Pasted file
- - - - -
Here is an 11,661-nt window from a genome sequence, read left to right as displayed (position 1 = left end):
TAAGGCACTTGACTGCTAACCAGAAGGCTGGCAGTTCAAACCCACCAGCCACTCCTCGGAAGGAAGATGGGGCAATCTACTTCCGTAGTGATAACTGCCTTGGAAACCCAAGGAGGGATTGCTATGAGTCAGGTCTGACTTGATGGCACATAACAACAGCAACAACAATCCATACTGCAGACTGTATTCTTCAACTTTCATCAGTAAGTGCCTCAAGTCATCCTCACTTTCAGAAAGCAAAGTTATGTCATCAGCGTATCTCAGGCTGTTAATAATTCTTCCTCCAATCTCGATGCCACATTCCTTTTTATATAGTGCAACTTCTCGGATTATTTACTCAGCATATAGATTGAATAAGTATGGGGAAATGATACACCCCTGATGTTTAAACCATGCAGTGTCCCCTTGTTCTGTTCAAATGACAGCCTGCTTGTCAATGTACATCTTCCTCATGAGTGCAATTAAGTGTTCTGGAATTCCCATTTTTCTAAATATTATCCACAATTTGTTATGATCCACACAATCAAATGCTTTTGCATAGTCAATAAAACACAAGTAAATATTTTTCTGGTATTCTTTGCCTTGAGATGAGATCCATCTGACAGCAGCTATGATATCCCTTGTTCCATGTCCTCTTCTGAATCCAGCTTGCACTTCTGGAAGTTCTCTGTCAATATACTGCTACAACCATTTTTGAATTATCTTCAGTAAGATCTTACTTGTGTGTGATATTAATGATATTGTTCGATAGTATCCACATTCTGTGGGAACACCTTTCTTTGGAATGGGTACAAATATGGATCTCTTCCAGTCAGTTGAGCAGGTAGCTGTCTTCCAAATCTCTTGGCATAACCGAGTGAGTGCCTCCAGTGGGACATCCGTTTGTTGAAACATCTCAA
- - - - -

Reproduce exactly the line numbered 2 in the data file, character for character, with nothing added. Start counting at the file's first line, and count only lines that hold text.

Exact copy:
TAAGGCACTTGACTGCTAACCAGAAGGCTGGCAGTTCAAACCCACCAGCCACTCCTCGGAAGGAAGATGGGGCAATCTACTTCCGTAGTGATAACTGCCTTGGAAACCCAAGGAGGGATTGCTATGAGTCAGGTCTGACTTGATGGCACATAACAACAGCAACAACAATCCATACTGCAGACTGTATTCTTCAACTTTCATCAGTAAGTGCCTCAAGTCATCCTCACTTTCAGAAAGCAAAGTTATGTCATCAGCGTATCTCAGGCTGTTAATAATTCTTCCTCCAATCTCGATGCCACATTCCTTTTTATATAGTGCAACTTCTCGGATTATTTACTCAGCATATAGATTGAATAAGTATGGGGAAATGATACACCCCTGATGTTTAAACCATGCAGTGTCCCCTTGTTCTGTTCAAATGACAGCCTGCTTGTCAATGTACATCTTCCTCATGAGTGCAATTAAGTGTTCTGGAATTCCCATTTTTCTAAATATTATCCACAATTTGTTATGATCCACACAATCAAATGCTTTTGCATAGTCAATAAAACACAAGTAAATATTTTTCTGGTATTCTTTGCCTTGAGATGAGATCCATCTGACAGCAGCTATGATATCCCTTGTTCCATGTCCTCTTCTGAATCCAGCTTGCACTTCTGGAAGTTCTCTGTCAATATACTGCTACAACCATTTTTGAATTATCTTCAGTAAGATCTTACTTGTGTGTGATATTAATGATATTGTTCGATAGTATCCACATTCTGTGGGAACACCTTTCTTTGGAATGGGTACAAATATGGATCTCTTCCAGTCAGTTGAGCAGGTAGCTGTCTTCCAAATCTCTTGGCATAACCGAGTGAGTGCCTCCAGTGGGACATCCGTTTGTTGAAACATCTCAA